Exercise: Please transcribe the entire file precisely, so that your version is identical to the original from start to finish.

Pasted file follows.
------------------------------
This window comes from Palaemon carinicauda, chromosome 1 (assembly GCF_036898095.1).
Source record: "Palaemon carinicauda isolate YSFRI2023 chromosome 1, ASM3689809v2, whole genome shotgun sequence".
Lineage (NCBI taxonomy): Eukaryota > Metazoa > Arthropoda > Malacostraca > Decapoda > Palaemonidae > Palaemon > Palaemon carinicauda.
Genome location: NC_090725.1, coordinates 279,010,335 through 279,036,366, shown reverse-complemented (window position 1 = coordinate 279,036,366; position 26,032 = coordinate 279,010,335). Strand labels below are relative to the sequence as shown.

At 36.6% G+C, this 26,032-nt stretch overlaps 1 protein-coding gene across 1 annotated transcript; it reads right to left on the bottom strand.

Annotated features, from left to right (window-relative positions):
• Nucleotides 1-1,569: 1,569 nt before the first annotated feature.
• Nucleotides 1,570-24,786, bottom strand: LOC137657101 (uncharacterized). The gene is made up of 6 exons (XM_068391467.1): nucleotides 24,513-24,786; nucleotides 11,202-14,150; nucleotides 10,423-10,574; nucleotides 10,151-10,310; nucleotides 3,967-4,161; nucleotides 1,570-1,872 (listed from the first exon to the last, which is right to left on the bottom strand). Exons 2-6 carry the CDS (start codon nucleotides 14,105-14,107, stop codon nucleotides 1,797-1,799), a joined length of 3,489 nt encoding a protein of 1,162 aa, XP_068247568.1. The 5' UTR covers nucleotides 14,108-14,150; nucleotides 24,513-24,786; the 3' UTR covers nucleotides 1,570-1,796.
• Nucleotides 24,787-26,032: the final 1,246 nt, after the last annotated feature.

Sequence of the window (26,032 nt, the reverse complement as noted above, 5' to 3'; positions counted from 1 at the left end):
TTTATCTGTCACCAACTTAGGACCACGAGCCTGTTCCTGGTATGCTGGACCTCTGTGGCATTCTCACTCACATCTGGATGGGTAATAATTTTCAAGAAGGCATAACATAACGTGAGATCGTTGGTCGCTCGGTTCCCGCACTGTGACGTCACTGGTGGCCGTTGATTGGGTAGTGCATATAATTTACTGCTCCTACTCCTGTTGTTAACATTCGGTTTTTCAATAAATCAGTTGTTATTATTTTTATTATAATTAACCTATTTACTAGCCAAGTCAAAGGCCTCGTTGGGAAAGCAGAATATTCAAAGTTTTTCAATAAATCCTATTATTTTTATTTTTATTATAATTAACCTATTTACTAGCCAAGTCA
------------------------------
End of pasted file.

This window comes from Palaemon carinicauda, chromosome 1 (assembly GCF_036898095.1).
Source record: "Palaemon carinicauda isolate YSFRI2023 chromosome 1, ASM3689809v2, whole genome shotgun sequence".
Lineage (NCBI taxonomy): Eukaryota > Metazoa > Arthropoda > Malacostraca > Decapoda > Palaemonidae > Palaemon > Palaemon carinicauda.
Genome location: NC_090725.1, coordinates 279,010,335 through 279,036,366, shown reverse-complemented (window position 1 = coordinate 279,036,366; position 26,032 = coordinate 279,010,335). Strand labels below are relative to the sequence as shown.

At 36.6% G+C, this 26,032-nt stretch overlaps 1 protein-coding gene across 1 annotated transcript; it reads right to left on the bottom strand.

Annotated features, from left to right (window-relative positions):
• Nucleotides 1-1,569: 1,569 nt before the first annotated feature.
• Nucleotides 1,570-24,786, bottom strand: LOC137657101 (uncharacterized). The gene is made up of 6 exons (XM_068391467.1): nucleotides 24,513-24,786; nucleotides 11,202-14,150; nucleotides 10,423-10,574; nucleotides 10,151-10,310; nucleotides 3,967-4,161; nucleotides 1,570-1,872 (listed from the first exon to the last, which is right to left on the bottom strand). Exons 2-6 carry the CDS (start codon nucleotides 14,105-14,107, stop codon nucleotides 1,797-1,799), a joined length of 3,489 nt encoding a protein of 1,162 aa, XP_068247568.1. The 5' UTR covers nucleotides 14,108-14,150; nucleotides 24,513-24,786; the 3' UTR covers nucleotides 1,570-1,796.
• Nucleotides 24,787-26,032: the final 1,246 nt, after the last annotated feature.

Sequence of the window (26,032 nt, the reverse complement as noted above, 5' to 3'; positions counted from 1 at the left end):
TTTATCTGTCACCAACTTAGGACCACGAGCCTGTTCCTGGTATGCTGGACCTCTGTGGCATTCTCACTCACATCTGGATGGGTAATAATTTTCAAGAAGGCATAACATAACGTGAGATCGTTGGTCGCTCGGTTCCCGCACTGTGACGTCACTGGTGGCCGTTGATTGGGTAGTGCATATAATTTACTGCTCCTACTCCTGTTGTTAACATTCGGTTTTTCAATAAATCAGTTGTTATTATTTTTATTATAATTAACCTATTTACTAGCCAAGTCAAAGGCCTCGTTGGGAAAGCAGAATATTCAAAGTTTTTCAATAAATCCTATTATTTTTATTTTTATTATAATTAACCTATTTACTAGCCAAGTCA